All-American diners serve up comfort food with a heaping side of nostalgia.
Coffee shop. Greasy spoon. Lunch Counter. Call it what you will. But if the eats are cheap and no-frills— as well as hot and hearty—then chances are good you’re being served a burger, corned beef hash and eggs or a fresh-from-the- dessert-case piece of pie in an all-American eatery known as a diner.
Nobody knows diners better than chef Guy Fieri, the spiky blonde-haired host of several Food Network TV shows, including the long-running Diners, Drive-ins and Dives, where he and his crew travel the country in search of “love, peace and taco grease,” or maybe just a good ol’ fashioned pastrami sandwich, in the funkiest joints they can find.
“We’ve visited and continue to visit some of the greatest places in the United States,” says Fieri, 46, in his cookbook Diners, Drive-Ins and Dives: The Funky Finds in Flavortown (Harper Collins, 2013). “To have a chance to recognize these family institutions—these cultural epicenters—is unbelievable.”
Today’s diners—community hubs that usually consist of a prefabricated railroad car-shaped structure outfitted with a counter, stools and a bustling open kitchen—trace their lineage to the late 1800s when a swell in the number of factory workers, primarily in the Northeast, created a demand for quick, affordable meals—and lots of them.
According to the American Diner Museum, around 1858, Walter Scott, a part-time pressman and type compositor1 in Providence, R.I., started it all when he served sandwiches and coffee to newspaper night workers and men’s club patrons initially from a basket, and later from a horse-drawn food cart.
Similar carts and wagons4 (foreshadowing today’s restaurant food truck craze) sprung up all over the East Coast and by the early 20th century, manufacturers were building moveable structures, dining cars big enough to accommodate both tables and customers, and the diner was born.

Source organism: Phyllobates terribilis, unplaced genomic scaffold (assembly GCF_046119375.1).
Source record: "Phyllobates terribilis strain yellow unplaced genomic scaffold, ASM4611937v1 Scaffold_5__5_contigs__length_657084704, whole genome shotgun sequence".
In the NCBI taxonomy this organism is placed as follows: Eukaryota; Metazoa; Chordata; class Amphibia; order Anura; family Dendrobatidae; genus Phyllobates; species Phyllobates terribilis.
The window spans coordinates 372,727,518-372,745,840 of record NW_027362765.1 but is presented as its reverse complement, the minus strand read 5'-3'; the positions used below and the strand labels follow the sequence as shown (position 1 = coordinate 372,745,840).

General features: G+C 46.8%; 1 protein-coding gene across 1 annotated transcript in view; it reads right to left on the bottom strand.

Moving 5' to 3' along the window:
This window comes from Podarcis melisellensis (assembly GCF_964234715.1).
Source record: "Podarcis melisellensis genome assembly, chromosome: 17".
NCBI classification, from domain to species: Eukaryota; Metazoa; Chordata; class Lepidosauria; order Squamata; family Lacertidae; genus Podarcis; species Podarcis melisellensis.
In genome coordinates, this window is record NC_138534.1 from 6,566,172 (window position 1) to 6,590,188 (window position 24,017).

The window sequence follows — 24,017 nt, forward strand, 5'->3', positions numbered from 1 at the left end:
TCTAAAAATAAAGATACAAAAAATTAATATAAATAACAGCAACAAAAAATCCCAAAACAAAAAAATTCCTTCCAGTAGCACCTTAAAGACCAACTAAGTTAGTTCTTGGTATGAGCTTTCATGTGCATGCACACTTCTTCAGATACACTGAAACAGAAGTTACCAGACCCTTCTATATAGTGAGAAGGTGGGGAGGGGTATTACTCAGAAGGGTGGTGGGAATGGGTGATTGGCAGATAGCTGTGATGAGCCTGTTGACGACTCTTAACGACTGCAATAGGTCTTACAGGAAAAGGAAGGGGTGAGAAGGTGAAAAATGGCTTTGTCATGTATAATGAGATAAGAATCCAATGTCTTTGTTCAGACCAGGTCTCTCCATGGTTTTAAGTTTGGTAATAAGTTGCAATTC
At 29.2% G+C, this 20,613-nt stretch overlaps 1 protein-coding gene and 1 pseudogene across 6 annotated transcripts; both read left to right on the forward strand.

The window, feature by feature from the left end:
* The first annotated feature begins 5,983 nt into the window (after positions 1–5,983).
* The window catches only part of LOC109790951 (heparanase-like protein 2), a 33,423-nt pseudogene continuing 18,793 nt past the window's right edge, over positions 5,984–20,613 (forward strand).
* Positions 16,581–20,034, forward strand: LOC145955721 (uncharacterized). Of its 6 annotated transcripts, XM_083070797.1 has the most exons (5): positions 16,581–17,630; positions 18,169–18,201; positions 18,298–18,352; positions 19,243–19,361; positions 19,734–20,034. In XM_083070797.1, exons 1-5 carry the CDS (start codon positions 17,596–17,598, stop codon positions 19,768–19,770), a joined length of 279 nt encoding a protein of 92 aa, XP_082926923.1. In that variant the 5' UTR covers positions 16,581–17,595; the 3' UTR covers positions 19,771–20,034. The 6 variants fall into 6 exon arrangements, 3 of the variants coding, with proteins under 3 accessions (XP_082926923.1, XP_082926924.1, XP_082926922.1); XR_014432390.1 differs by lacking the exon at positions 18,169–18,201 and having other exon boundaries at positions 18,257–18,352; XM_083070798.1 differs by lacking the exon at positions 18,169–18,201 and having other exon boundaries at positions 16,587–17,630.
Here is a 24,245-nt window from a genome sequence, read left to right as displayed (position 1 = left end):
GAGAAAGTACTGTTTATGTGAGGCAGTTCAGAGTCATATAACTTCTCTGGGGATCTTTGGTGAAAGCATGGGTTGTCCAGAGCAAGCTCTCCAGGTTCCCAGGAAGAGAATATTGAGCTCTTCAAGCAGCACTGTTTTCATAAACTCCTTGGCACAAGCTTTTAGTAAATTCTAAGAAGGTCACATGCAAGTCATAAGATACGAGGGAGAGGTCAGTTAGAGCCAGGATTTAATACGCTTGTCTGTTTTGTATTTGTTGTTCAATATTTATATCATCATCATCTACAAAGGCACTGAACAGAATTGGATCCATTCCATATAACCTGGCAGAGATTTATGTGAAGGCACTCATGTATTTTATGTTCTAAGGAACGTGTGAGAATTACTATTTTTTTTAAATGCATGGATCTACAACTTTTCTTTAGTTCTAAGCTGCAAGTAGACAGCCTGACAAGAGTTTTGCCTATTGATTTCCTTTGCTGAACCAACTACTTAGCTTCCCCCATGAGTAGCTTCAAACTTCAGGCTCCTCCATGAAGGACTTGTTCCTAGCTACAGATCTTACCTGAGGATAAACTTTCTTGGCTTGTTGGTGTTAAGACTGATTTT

By the early 1940s, most diners were enduring fixtures and the cheap comfort food they offered became a fixture in American life, especially during the 1950s, the golden age of diners, when nearly 6,000 diners operated across the country before the fast-food industry boomed.
Over 60 years later, white- apron-wearing waiters and waitresses still serve up blue-plate specials with a smile at some 2,000 diners nationwide, many which have been celebrated on Diners, Drive-ins and Dives. “They say, ‘Thank you for coming,’ and I say, ‘Thank you for existing,’ because this is what America is about,” says Fieri.
Here are some of the best, per Richard Gutman, author of American Diners: Then and Now, and Randy Garbin, founder of roadsidefood.com.
Operating in a 1940s silver dining car located next to a cemetery, this lively family-owned business serves breakfast all day.
A fixture along historic Route 66 in Arizona for 25 years, the eye-catching eatery now operates downtown offering classic American, Southern and soul food.
St. Paul, Minn.
This 1936 classic, listed on the National Register of Historic Places since 1983, appeared in movies including The Mighty Ducks.
11th Street Diner
Miami Beach, Fla.
With only a handful of diners left in Florida, Gutman is partial to this 1949 model, a 24-hour cornerstone of the city’s Art Deco district.
Barnegat Light, N.J.
Few can resist the mustache- shaped pancake at this 1958 Fodero Dining Car Co. car, located on Long Beach Island. Feeding seaside crowds since 1959.
Award-winning recipes from a restaurant that serves morning meals all day